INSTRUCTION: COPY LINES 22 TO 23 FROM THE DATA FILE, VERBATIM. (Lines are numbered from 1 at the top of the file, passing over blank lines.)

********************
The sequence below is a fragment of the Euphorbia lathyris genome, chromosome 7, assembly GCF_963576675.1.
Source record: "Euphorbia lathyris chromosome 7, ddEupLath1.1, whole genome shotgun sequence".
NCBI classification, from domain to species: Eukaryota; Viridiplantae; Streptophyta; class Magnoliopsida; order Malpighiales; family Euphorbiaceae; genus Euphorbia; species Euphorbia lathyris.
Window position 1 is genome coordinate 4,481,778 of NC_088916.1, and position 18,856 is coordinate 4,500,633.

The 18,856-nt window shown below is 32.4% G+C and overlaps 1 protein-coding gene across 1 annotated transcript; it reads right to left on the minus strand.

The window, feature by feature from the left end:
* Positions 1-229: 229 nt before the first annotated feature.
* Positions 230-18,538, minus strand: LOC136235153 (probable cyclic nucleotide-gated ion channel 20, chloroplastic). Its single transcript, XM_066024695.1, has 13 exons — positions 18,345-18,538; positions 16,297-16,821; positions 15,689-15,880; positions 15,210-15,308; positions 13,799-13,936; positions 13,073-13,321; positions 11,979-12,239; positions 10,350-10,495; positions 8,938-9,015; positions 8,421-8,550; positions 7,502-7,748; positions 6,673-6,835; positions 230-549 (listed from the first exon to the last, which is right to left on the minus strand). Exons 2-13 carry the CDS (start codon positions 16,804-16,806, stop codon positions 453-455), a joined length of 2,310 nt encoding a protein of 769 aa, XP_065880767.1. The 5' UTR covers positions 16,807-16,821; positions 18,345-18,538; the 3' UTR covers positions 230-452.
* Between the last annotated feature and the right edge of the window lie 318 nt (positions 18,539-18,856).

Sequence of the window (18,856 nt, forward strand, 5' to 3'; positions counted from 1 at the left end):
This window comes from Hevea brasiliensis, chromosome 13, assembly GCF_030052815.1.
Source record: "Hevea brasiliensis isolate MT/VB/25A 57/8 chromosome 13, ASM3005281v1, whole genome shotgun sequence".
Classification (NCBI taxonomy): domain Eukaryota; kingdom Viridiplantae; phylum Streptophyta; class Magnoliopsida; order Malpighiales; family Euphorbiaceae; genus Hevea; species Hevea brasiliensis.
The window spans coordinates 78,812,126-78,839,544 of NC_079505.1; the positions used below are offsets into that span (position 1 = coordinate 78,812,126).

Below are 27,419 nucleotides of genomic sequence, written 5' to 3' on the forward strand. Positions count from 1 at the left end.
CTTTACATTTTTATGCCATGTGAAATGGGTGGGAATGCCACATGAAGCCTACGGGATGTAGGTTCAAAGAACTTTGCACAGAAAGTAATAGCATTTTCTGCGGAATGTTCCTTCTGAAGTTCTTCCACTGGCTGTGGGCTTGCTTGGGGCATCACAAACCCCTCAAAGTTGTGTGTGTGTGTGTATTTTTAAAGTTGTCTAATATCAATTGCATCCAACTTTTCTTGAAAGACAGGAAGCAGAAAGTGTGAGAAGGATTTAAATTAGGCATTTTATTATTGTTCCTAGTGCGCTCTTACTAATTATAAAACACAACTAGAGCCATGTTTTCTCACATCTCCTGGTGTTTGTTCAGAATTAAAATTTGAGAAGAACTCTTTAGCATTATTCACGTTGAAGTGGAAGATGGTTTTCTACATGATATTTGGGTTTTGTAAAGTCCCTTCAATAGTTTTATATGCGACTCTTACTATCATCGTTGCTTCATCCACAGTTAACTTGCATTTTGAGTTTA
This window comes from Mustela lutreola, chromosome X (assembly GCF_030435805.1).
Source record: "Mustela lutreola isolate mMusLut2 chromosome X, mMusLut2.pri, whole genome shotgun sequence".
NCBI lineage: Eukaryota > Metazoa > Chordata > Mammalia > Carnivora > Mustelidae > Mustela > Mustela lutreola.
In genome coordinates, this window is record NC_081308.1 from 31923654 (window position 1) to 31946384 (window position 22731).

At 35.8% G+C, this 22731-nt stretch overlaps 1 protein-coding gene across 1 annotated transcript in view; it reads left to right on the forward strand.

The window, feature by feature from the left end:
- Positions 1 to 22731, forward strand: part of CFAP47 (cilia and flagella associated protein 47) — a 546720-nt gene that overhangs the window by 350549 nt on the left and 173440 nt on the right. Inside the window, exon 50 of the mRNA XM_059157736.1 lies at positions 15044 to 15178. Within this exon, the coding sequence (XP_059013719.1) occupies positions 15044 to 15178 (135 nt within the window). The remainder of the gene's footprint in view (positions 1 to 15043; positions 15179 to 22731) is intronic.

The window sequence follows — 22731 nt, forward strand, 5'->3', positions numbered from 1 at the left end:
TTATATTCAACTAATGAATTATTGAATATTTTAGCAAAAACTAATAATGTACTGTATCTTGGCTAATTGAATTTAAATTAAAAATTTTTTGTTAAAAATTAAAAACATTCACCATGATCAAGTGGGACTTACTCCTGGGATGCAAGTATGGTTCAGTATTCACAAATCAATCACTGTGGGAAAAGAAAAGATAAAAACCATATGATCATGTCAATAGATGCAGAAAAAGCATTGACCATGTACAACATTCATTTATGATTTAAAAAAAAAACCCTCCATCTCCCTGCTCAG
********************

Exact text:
The window, feature by feature from the left end:
- Positions 1 to 22731, forward strand: part of CFAP47 (cilia and flagella associated protein 47) — a 546720-nt gene that overhangs the window by 350549 nt on the left and 173440 nt on the right. Inside the window, exon 50 of the mRNA XM_059157736.1 lies at positions 15044 to 15178. Within this exon, the coding sequence (XP_059013719.1) occupies positions 15044 to 15178 (135 nt within the window). The remainder of the gene's footprint in view (positions 1 to 15043; positions 15179 to 22731) is intronic.